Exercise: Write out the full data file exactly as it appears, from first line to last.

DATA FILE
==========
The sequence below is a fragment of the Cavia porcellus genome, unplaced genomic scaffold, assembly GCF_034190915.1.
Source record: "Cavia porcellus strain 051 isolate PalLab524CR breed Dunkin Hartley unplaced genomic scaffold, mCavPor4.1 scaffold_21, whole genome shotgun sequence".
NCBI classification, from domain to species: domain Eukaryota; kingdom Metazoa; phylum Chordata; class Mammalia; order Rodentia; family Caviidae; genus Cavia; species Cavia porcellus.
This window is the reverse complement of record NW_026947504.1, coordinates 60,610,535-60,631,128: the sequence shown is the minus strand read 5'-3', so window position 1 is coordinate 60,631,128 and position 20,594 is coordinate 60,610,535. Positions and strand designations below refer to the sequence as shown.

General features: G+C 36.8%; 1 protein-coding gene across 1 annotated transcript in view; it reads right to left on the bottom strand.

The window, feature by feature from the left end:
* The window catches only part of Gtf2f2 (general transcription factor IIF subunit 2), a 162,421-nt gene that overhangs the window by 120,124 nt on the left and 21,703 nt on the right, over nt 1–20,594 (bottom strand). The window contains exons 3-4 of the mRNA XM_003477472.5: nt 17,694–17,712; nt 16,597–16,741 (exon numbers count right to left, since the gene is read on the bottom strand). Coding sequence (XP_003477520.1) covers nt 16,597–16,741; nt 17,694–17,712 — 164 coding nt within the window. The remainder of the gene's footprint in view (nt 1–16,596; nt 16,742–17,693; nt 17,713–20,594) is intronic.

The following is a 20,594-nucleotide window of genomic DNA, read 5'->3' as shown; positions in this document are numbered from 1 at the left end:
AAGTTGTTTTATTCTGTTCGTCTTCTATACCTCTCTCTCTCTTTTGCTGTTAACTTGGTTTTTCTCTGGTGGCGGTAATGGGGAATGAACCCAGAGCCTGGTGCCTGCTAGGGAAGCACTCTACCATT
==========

The sequence below is a fragment of the Cavia porcellus genome, unplaced genomic scaffold, assembly GCF_034190915.1.
Source record: "Cavia porcellus strain 051 isolate PalLab524CR breed Dunkin Hartley unplaced genomic scaffold, mCavPor4.1 scaffold_21, whole genome shotgun sequence".
NCBI classification, from domain to species: domain Eukaryota; kingdom Metazoa; phylum Chordata; class Mammalia; order Rodentia; family Caviidae; genus Cavia; species Cavia porcellus.
This window is the reverse complement of record NW_026947504.1, coordinates 60,610,535-60,631,128: the sequence shown is the minus strand read 5'-3', so window position 1 is coordinate 60,631,128 and position 20,594 is coordinate 60,610,535. Positions and strand designations below refer to the sequence as shown.

General features: G+C 36.8%; 1 protein-coding gene across 1 annotated transcript in view; it reads right to left on the bottom strand.

The window, feature by feature from the left end:
* The window catches only part of Gtf2f2 (general transcription factor IIF subunit 2), a 162,421-nt gene that overhangs the window by 120,124 nt on the left and 21,703 nt on the right, over nt 1–20,594 (bottom strand). The window contains exons 3-4 of the mRNA XM_003477472.5: nt 17,694–17,712; nt 16,597–16,741 (exon numbers count right to left, since the gene is read on the bottom strand). Coding sequence (XP_003477520.1) covers nt 16,597–16,741; nt 17,694–17,712 — 164 coding nt within the window. The remainder of the gene's footprint in view (nt 1–16,596; nt 16,742–17,693; nt 17,713–20,594) is intronic.

The following is a 20,594-nucleotide window of genomic DNA, read 5'->3' as shown; positions in this document are numbered from 1 at the left end:
AAGTTGTTTTATTCTGTTCGTCTTCTATACCTCTCTCTCTCTTTTGCTGTTAACTTGGTTTTTCTCTGGTGGCGGTAATGGGGAATGAACCCAGAGCCTGGTGCCTGCTAGGGAAGCACTCTACCATT